Clearing the AIS Log Jam
Once skeptics thought AIS wasn’t worth the bother. Now they worry the technology is working too well.
For about the same price as a pair of midrange binoculars, an Automatic Identification System (AIS) receiver can alert you to the presence of approaching vessels and tell you their names, courses, speeds, and closest points of approach (CPAs) while they are still beyond the horizon or a headland. Add in the cost of a decent radar reflector, and you could have an AIS B “transponder” that will give other ships’ watchkeepers nearly the same information about you as you are receiving from them. So what’s not to like?
For one thing, as AIS gains popularity and more and more AIS products appear at boat shows, in ship’s stores, and in catalogs, the technology is in danger of becoming a victim of its own success. The skeptics and cynics who once told us that AIS wouldn’t work are now telling us that it works too well, that navigation displays and radar screens are in danger of becoming so overloaded with AIS information that vital chart detail and radar contacts are being lost in the clutter. Whether the situation ever gets as bad as some people suggest is a matter of opinion. And if it does, it will certainly affect the small, overcrowded navigation displays used by recreational craft long before it poses a serious problem for the much bigger displays used on ships.
There are several possible solutions. One is to use a dedicated display to separate AIS data from the chartplotter or radar altogether. There are plenty of small chartplotters around that can handle AIS data. Why not use one as an AIS display, showing AIS information against a base map that displays coastlines and a maybe a few contours and place names?
Another solution is to filter what appears on the display. It sounds self-defeating: Why bother with AIS at all if you’re going to ignore it or at least parts of it? And the possibility that ships might filter out small craft from their bridge displays is one of the most powerful arguments in the cynics’ and skeptics’ armory.
But filtering is something we do instinctively, every time we go to sea. Navigating through a busy harbor, you may see hundreds of other boats but only take notice of the few that are of particular significance to you. You probably don’t pay much attention to vessels on moorings, for instance, until one of them lets go of its mooring ball and starts racing you to the fuel dock. And no matter how keen you are to avoid a close encounter with 50,000 tons of container ship, you’re unlikely to be panicking if you are looking at its stern rather than its bow.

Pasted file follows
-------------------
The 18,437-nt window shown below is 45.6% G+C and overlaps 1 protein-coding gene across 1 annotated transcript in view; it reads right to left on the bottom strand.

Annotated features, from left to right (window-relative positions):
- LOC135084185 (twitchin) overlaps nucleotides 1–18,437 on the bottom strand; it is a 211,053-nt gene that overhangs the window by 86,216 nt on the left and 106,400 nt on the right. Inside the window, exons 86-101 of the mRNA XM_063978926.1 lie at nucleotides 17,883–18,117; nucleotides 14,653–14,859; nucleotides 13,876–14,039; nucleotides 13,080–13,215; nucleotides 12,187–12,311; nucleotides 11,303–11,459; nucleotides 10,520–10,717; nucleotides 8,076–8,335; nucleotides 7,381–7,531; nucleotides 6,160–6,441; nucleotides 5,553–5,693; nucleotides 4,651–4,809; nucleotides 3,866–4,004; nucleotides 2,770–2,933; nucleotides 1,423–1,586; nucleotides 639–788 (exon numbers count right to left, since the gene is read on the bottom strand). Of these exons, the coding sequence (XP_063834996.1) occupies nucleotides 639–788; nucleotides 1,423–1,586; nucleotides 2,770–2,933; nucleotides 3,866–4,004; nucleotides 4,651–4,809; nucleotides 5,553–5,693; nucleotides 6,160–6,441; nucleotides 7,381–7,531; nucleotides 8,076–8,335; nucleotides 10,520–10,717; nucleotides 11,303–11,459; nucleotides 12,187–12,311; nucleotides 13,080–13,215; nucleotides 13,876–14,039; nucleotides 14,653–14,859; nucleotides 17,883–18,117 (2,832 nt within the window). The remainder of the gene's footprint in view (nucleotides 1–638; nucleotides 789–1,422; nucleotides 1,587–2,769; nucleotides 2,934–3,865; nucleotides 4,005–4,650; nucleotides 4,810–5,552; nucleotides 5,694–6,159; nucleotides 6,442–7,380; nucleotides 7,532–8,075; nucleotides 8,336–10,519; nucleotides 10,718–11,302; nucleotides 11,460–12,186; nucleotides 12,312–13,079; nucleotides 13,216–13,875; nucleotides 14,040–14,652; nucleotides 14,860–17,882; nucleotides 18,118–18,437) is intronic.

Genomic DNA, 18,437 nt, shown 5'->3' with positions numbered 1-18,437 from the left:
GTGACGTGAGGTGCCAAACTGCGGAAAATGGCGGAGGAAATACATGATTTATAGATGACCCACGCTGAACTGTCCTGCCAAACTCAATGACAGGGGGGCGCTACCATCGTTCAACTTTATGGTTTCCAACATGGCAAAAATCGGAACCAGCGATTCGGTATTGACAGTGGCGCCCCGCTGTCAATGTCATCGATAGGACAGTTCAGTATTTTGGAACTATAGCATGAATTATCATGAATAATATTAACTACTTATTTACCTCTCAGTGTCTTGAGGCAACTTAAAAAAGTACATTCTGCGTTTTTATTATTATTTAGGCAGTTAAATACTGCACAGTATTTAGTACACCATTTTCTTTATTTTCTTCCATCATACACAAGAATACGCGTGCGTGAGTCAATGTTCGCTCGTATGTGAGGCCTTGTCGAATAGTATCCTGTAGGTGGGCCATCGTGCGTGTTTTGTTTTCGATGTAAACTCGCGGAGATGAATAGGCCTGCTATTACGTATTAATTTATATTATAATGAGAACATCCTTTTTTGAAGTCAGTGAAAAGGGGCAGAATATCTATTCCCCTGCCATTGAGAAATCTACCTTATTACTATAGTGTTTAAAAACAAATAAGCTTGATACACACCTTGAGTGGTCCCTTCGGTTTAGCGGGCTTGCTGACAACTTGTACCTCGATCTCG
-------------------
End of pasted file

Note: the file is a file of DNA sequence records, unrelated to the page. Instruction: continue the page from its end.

Vesper Marine’s Watchmate AIS displays offer what are probably some of the best filtering options in the business, allowing you to pick one of four operating profiles: offshore, coastal, harbor, and anchored. Within each profile, you can customize the filters to suit your own preferences. In the system’s harbor mode, for instance, you might set the speed filter to 0.5 knots so that the display isn’t too cluttered with stationary vessels. Around the coast, on the other hand, you are probably just as interested in stationary vessels as moving ones (no one wants to hit a boat that has anchored up to go fishing), but you might set a CPA filter to a couple of miles to remove ships and boats that aren’t coming anywhere near you and set the TCPA (time to CPA) filter to half an hour to hide the ones that might come close at some stage but that you don’t need to worry about for the present moment.
These aren’t alarm settings. The Watchmate has those too, though they serve a completely different purpose, nor do they mean that you are ignoring vessels that have been filtered out. The system still electronically monitors every AIS message it receives and calculates the CPA and TCPA of every AIS target in range. If one of the filtered vessels does something that makes it interesting—like the moored boat letting go of its ball and starting to move—then it will reappear on the screen.
But filtering doesn’t mean forgetting, either. It simply means focusing on the things that matter most.
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This article originally appeared in the April 2011 issue of Power & Motoryacht magazine.